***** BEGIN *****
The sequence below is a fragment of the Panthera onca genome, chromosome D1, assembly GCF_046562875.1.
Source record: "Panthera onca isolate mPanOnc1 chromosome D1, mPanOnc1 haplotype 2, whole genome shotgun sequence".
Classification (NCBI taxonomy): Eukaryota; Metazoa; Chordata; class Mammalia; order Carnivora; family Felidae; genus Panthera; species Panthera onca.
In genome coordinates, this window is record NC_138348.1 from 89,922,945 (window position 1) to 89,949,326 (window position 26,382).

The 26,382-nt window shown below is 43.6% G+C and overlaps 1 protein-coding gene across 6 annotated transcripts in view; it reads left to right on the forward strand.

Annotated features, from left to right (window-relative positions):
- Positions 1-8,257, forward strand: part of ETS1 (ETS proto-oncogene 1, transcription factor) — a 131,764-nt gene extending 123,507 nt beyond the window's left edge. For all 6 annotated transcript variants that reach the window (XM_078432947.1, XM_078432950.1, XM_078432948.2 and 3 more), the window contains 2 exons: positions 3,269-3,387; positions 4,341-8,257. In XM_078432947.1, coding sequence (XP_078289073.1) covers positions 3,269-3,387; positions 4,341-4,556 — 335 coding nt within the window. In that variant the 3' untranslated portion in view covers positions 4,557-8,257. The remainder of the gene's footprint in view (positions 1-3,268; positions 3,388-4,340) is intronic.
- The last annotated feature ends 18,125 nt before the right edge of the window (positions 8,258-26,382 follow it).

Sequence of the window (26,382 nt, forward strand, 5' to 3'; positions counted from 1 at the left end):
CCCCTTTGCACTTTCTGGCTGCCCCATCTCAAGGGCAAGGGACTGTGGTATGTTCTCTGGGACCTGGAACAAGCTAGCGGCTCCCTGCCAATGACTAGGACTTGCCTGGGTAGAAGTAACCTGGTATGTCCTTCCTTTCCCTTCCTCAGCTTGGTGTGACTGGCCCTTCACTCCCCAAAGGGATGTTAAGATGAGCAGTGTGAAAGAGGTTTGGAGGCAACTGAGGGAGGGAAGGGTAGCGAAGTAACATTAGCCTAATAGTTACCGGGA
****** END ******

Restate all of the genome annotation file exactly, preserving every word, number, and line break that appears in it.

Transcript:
The sequence below is a fragment of the Panthera onca genome, chromosome D1, assembly GCF_046562875.1.
Source record: "Panthera onca isolate mPanOnc1 chromosome D1, mPanOnc1 haplotype 2, whole genome shotgun sequence".
Classification (NCBI taxonomy): Eukaryota; Metazoa; Chordata; class Mammalia; order Carnivora; family Felidae; genus Panthera; species Panthera onca.
In genome coordinates, this window is record NC_138348.1 from 89,922,945 (window position 1) to 89,949,326 (window position 26,382).

The 26,382-nt window shown below is 43.6% G+C and overlaps 1 protein-coding gene across 6 annotated transcripts in view; it reads left to right on the forward strand.

Annotated features, from left to right (window-relative positions):
- Positions 1-8,257, forward strand: part of ETS1 (ETS proto-oncogene 1, transcription factor) — a 131,764-nt gene extending 123,507 nt beyond the window's left edge. For all 6 annotated transcript variants that reach the window (XM_078432947.1, XM_078432950.1, XM_078432948.2 and 3 more), the window contains 2 exons: positions 3,269-3,387; positions 4,341-8,257. In XM_078432947.1, coding sequence (XP_078289073.1) covers positions 3,269-3,387; positions 4,341-4,556 — 335 coding nt within the window. In that variant the 3' untranslated portion in view covers positions 4,557-8,257. The remainder of the gene's footprint in view (positions 1-3,268; positions 3,388-4,340) is intronic.
- The last annotated feature ends 18,125 nt before the right edge of the window (positions 8,258-26,382 follow it).

Sequence of the window (26,382 nt, forward strand, 5' to 3'; positions counted from 1 at the left end):
CCCCTTTGCACTTTCTGGCTGCCCCATCTCAAGGGCAAGGGACTGTGGTATGTTCTCTGGGACCTGGAACAAGCTAGCGGCTCCCTGCCAATGACTAGGACTTGCCTGGGTAGAAGTAACCTGGTATGTCCTTCCTTTCCCTTCCTCAGCTTGGTGTGACTGGCCCTTCACTCCCCAAAGGGATGTTAAGATGAGCAGTGTGAAAGAGGTTTGGAGGCAACTGAGGGAGGGAAGGGTAGCGAAGTAACATTAGCCTAATAGTTACCGGGA